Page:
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Government shutters all North Korean businesses in line with UN sanctions

Taing Vida / Khmer Times Share:
A building on Monivong Boulevard that was a North Korean restaurant. KT/Pann Rachana

The government has shuttered all businesses run by North Koreans in the Kingdom, in line with UN sanctions against that country over its nuclear and missile programmes.

The premises which were closed down include six restaurants and the North Korean-built Panorama museum in Siem Reap province which were set up before the sanctions were imposed.

On December 22, 2017, the United Nations Security Council issued sanctions which required the repatriation of North Koreans working abroad and gave member states two years to comply with the ruling.

In September 2019, the UNSC, in response to North Korean nuclear testing, passed a resolution that imposed a new round of sanctions on North Korean businesses abroad.

Tourism Ministry spokesman Top Sopheak said the four restaurants in Phnom Penh and two others in Siem Reap province were closed by December 22, following the UNSC resolution, which requires member states to repatriate North Koreans earning money overseas.

“All these six restaurants were run by North Korean employers and most of their employees were Cambodians,” he said. “The ministry had earlier informed the owners of the restaurants about the matter and they agreed to shut their businesses down.”

Kim Sereyroth, head of the food and hospitality services department at the Ministry of Tourism, yesterday said the ministry had closely observed the closure of the North Korean restaurants, adding that 10 investment companies run by North Korean nationals were also ordered to close.

“From what I know, the government will have to submit a report about all these matters to the UNSC by January 9,” he said.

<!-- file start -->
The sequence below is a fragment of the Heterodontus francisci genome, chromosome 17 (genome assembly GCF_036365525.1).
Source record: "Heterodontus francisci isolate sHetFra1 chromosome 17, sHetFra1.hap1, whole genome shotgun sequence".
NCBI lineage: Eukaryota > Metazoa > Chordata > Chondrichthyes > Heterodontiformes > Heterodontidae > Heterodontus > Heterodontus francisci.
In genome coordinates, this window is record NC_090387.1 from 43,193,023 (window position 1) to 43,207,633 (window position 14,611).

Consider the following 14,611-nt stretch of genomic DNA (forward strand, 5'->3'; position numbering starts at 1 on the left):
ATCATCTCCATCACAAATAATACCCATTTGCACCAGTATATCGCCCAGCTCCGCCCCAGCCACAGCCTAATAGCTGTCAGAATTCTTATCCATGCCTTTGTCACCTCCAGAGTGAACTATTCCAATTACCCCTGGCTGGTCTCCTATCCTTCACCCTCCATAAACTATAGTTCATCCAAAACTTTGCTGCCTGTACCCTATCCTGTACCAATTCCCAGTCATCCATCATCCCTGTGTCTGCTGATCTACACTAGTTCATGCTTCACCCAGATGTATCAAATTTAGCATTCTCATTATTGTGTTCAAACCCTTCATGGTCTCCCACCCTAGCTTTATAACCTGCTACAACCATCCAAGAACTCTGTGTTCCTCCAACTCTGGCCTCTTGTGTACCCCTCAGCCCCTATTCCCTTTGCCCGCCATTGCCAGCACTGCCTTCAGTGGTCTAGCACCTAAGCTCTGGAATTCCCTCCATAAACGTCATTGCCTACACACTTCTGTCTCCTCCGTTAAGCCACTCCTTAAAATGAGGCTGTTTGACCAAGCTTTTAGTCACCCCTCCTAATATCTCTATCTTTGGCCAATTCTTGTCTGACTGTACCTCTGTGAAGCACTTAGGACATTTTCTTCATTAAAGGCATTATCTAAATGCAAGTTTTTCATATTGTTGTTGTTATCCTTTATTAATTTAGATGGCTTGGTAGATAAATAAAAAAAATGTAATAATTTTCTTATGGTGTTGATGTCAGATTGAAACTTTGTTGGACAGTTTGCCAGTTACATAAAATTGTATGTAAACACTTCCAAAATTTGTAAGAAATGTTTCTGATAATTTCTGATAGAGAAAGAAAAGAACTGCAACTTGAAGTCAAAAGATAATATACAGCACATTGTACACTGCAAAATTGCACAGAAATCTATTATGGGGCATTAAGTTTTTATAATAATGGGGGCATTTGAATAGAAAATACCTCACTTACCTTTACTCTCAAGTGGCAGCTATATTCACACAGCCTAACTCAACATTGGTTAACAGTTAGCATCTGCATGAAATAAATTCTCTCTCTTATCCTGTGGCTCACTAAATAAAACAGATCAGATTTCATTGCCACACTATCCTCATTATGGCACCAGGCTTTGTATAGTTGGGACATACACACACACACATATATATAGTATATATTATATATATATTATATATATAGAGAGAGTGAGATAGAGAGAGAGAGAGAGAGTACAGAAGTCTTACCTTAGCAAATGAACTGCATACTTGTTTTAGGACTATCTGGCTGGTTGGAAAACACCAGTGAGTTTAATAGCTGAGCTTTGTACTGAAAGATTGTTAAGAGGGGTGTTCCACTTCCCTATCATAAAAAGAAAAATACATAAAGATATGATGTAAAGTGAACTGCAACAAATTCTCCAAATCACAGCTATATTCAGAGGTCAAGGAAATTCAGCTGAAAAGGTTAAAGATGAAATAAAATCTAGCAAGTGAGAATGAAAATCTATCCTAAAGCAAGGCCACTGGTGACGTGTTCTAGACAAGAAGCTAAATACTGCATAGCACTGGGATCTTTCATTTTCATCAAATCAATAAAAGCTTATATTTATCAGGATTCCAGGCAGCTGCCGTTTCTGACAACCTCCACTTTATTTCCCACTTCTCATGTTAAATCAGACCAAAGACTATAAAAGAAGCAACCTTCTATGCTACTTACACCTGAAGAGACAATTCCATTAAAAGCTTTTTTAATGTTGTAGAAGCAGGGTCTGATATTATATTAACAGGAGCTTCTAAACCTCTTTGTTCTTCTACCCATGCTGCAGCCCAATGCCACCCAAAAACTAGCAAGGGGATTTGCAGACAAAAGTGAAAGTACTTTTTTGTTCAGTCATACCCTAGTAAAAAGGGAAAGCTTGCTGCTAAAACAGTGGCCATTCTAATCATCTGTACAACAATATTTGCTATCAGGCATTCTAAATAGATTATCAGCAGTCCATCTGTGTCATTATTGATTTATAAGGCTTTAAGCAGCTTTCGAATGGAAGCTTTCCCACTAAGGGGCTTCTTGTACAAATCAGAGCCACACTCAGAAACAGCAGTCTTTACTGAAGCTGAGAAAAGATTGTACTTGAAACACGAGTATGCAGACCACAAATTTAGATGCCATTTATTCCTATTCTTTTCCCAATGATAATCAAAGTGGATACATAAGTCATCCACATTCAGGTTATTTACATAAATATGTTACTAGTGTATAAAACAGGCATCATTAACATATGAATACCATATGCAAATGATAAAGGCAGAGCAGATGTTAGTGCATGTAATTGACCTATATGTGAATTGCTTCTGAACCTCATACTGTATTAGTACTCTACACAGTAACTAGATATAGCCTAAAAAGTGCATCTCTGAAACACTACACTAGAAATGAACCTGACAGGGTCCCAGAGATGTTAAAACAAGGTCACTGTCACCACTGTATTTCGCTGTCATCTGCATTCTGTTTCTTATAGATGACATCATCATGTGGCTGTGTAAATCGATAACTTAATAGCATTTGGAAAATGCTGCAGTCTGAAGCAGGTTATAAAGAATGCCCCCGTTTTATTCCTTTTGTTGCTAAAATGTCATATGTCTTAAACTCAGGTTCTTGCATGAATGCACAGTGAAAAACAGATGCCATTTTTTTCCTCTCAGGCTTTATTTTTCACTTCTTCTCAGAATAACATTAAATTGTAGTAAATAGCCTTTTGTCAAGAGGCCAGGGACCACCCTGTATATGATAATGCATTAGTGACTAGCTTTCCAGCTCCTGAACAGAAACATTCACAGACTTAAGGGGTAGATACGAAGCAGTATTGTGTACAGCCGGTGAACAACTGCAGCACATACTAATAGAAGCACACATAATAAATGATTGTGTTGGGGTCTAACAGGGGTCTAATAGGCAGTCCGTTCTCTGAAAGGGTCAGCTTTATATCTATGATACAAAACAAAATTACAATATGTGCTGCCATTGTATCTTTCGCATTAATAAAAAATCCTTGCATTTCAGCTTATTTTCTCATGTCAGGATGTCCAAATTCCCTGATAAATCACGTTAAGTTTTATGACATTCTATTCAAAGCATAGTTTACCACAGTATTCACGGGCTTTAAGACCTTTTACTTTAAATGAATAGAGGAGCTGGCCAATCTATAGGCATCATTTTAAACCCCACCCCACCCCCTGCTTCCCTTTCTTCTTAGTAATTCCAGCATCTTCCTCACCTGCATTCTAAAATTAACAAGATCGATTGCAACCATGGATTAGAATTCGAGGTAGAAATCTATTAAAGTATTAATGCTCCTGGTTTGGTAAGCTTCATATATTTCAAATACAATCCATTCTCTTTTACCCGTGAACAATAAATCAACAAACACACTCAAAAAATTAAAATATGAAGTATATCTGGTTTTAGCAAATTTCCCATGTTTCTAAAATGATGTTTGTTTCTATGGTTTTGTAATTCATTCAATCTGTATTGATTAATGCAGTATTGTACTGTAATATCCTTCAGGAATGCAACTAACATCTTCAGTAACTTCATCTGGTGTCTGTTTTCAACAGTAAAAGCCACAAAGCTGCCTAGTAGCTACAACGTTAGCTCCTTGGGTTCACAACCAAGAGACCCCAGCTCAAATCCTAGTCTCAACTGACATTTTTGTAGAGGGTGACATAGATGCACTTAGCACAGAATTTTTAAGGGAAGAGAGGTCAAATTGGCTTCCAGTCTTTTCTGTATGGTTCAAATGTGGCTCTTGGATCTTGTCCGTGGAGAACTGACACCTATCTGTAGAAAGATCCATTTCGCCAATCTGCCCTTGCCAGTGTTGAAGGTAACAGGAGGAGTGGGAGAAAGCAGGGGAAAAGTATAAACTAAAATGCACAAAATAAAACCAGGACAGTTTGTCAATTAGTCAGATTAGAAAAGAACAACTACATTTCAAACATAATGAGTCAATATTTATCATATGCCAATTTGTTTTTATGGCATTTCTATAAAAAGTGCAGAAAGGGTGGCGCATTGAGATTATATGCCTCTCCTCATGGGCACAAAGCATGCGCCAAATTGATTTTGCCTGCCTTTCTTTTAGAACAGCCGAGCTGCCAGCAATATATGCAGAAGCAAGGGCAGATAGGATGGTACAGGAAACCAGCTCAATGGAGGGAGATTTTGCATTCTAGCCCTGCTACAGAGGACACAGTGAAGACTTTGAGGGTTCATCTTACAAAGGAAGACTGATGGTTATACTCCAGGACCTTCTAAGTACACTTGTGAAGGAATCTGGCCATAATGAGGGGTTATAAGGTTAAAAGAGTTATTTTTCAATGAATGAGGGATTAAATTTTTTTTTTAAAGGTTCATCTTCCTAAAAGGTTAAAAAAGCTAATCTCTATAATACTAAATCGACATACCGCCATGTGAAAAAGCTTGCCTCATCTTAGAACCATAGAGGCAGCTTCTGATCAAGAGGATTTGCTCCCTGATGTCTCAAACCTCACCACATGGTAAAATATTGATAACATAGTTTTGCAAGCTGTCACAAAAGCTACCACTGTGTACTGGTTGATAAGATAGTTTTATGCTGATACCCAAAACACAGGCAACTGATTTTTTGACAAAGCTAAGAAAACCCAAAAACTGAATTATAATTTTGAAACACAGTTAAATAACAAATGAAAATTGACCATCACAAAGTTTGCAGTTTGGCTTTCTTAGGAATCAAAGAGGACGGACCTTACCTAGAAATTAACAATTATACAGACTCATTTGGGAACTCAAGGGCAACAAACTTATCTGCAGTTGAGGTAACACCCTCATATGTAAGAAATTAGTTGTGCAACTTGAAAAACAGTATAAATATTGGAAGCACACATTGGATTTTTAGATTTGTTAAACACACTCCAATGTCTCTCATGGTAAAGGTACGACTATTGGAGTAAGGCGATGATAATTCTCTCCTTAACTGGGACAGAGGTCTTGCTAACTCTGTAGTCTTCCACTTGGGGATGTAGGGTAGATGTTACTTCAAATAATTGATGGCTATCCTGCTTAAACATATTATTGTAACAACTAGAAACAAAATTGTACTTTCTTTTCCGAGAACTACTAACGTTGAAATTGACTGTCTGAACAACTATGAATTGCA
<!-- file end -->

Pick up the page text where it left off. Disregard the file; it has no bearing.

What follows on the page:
Long Kosal, Apsara Authority spokesman, yesterday said Panorama museum, opened to the public in 2015 and situated near Angkor Wat, had its operations suspended in mid-December.

“Following the international sanctions, the museum has been ordered to stop its activities and the North Korean owners, as well as its employees, have left,” he said. “We are waiting for a new decision from the government on the museum’s future.”

According to General Keo Vanthan, a spokesman of the General Department of Immigration, Cambodia had a total of 182 North Koreans as of December 22, 2019.

“179 left the country but 62 came back for visits on tourist visas. There are nine North Koreans still in the country,” he said.

Foreign Ministry spokesman Koy Kuong yesterday said Cambodia is one of 193 members of the United Nations and the closures of the businesses and museum will not harm relations between the Kingdom and North Korea.

“I think there is nothing for us to be concerned about. As a UN member state, we must respect and implement its decisions,” he said. “We are just following the UN resolutions so I think we don’t have to be concerned over this [the closures].”

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